Lurie Children’s Premier Ventricular Assist Device Program Hits Milestone: 100 Patients
Ann & Robert H. Lurie Children's Hospital of Chicago is the home to the #1 ranked pediatric Heart Center in Illinois and offers one of the highest-volume pediatric ventricular assist device (VAD) programs in the world.
A VAD is a mechanical device used to keep a heart going, often in between the time heart failure occurs and a heart transplant can occur. These devices are often the best option to help patients survive and gain strength while waiting on the transplant list.
Recently, the hospital reached an important milestone, supporting its 100th patient with a VAD. Learn more about the program below with Dr. Anna Joong, Medical Director of Lurie Children’s Ventricular Assist Device Program.
How busy is Lurie Children’s VAD program?
Lurie Children’s Hospital is one of the busiest pediatric VAD programs in the country. Since launching in 1995, we have supported more than 100 patients with end-stage heart failure on VAD support with over 60 taking place in the last 5 years. Our program has grown tremendously, and we now average between 10-15 VADs per year with a variety of devices available.
Why is Lurie Children’s VAD program one of the best in the country?
Lurie Children’s VAD program specializes in supporting a broad range of heart conditions, including complex congenital heart diseases such as single ventricle heart defects. Having a broad range of devices, including short-term and long-term VADs, gives us the ability to tailor device selection to meet the needs of our infants, children, teenagers and young adults.
We are leaders in the field with regard to experience in supporting some of the most challenging single ventricle physiologies known as bidirectional Glenn circulation. We are also the only program in the state with the most experience sending young people home – and even to school – on VAD support.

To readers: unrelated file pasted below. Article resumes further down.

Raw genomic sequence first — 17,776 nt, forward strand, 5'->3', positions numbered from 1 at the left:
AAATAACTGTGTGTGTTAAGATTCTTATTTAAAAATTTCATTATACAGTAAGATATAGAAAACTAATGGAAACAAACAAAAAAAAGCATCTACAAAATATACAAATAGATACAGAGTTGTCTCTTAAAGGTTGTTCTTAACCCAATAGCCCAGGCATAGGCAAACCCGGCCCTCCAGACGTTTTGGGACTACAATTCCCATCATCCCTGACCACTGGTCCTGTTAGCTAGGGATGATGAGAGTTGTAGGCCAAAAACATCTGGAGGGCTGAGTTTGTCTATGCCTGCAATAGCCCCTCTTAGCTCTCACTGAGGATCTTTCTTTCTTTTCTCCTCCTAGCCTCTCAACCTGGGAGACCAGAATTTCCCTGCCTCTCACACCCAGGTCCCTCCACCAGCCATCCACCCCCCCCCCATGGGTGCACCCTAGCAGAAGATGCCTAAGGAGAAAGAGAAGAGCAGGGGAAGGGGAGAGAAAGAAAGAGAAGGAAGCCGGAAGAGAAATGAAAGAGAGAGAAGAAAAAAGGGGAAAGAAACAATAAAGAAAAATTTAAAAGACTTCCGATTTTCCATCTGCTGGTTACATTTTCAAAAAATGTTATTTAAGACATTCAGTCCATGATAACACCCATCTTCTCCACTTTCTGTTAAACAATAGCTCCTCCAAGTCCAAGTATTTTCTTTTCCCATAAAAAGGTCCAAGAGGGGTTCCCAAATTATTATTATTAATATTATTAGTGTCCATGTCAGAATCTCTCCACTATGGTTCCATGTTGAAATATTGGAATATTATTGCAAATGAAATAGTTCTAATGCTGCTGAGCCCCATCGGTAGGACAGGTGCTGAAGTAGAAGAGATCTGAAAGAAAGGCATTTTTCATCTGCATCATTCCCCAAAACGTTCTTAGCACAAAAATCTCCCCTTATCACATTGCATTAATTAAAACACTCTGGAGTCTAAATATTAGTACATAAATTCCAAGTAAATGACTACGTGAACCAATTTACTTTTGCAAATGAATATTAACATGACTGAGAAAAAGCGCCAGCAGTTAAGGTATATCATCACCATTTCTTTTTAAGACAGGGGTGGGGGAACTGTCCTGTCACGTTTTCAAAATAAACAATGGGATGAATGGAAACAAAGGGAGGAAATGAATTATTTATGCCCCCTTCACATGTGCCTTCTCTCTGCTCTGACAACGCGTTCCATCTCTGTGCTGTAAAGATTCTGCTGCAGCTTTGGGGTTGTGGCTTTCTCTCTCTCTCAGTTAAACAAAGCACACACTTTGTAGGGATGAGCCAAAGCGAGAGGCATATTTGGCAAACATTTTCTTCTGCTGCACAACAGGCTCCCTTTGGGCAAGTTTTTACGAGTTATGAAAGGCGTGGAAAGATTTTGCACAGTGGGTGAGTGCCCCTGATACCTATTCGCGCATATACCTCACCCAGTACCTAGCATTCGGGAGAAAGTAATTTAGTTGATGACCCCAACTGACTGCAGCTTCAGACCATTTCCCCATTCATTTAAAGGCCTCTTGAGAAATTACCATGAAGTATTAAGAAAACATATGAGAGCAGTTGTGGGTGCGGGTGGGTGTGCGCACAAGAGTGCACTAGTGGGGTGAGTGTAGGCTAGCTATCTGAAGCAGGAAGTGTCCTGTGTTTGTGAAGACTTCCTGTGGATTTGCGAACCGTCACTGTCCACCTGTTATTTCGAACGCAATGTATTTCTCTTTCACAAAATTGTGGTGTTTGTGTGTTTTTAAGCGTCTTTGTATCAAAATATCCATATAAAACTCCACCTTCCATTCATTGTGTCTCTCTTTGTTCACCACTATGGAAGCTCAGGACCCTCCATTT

Why has the VAD program grown so much since it began in 1995?
As Lurie Children's Heart Transplant team has expanded over time, we have increasing volumes of children referred to our center for end-stage heart failure and approximately one-third of these patients require VAD support as a bridge to heart transplantation.
We take a team approach in everything we do at Lurie Children’s which has been critical to our success and growth. Our VAD team is comprised of a VAD coordinator, VAD medical director, VAD surgical director, members from the heart failure/heart transplant team, cardiac critical care, physical therapy, occupational therapy, exercise physiologists, nursing, as well as VAD champions on many of the subspecialties to collaborate on the specific needs of each pediatric patient on VAD support.
As part of our family-centered approach, our VAD coordinator is present for daily inpatient rounds and works closely with families and the team to ensure up-to-date communication and recommendations for further management.
Who is involved in VAD implantation and maintenance for a child?
Preparation is key in the care of patients needing VAD support. We aim to identify patients early to allow time to counsel families on pathways forward, show them the devices in person, and be transparent about the risks, benefits, and goals of VAD support. The goal of VAD support is to allow patients to get stronger as they either wait for a heart, or in some cases for recovery of their heart, and our pediatric physical therapists, occupational therapists and exercise physiologists have unique expertise in caring for children on VAD support.
How is Lurie Children’s VAD team working to further improve ventricular assist devices?
We are active members of the national quality improvement collaborative known as ACTION - the Advanced Cardiac Therapies Improving Outcomes Network, and we work as leaders on a national level to improve outcomes for children with heart failure.
Dr. Soroush Baghdadi shares his positive experience as a fellow at Lurie Children's Hospital, highlighting the program's diverse faculty, flexibility and exposure to a wide variety of cases and subspecialties. Learn more about Lurie Children’s fellowship program.
Jamarion, a 14-year-old with sickle cell disease, has been feeding the homeless in his community for more than five years. He was recently honored with the Lurie Children's Hope & Courage Youth Advocate Award for his commitment to improving the health and well-being of children and youth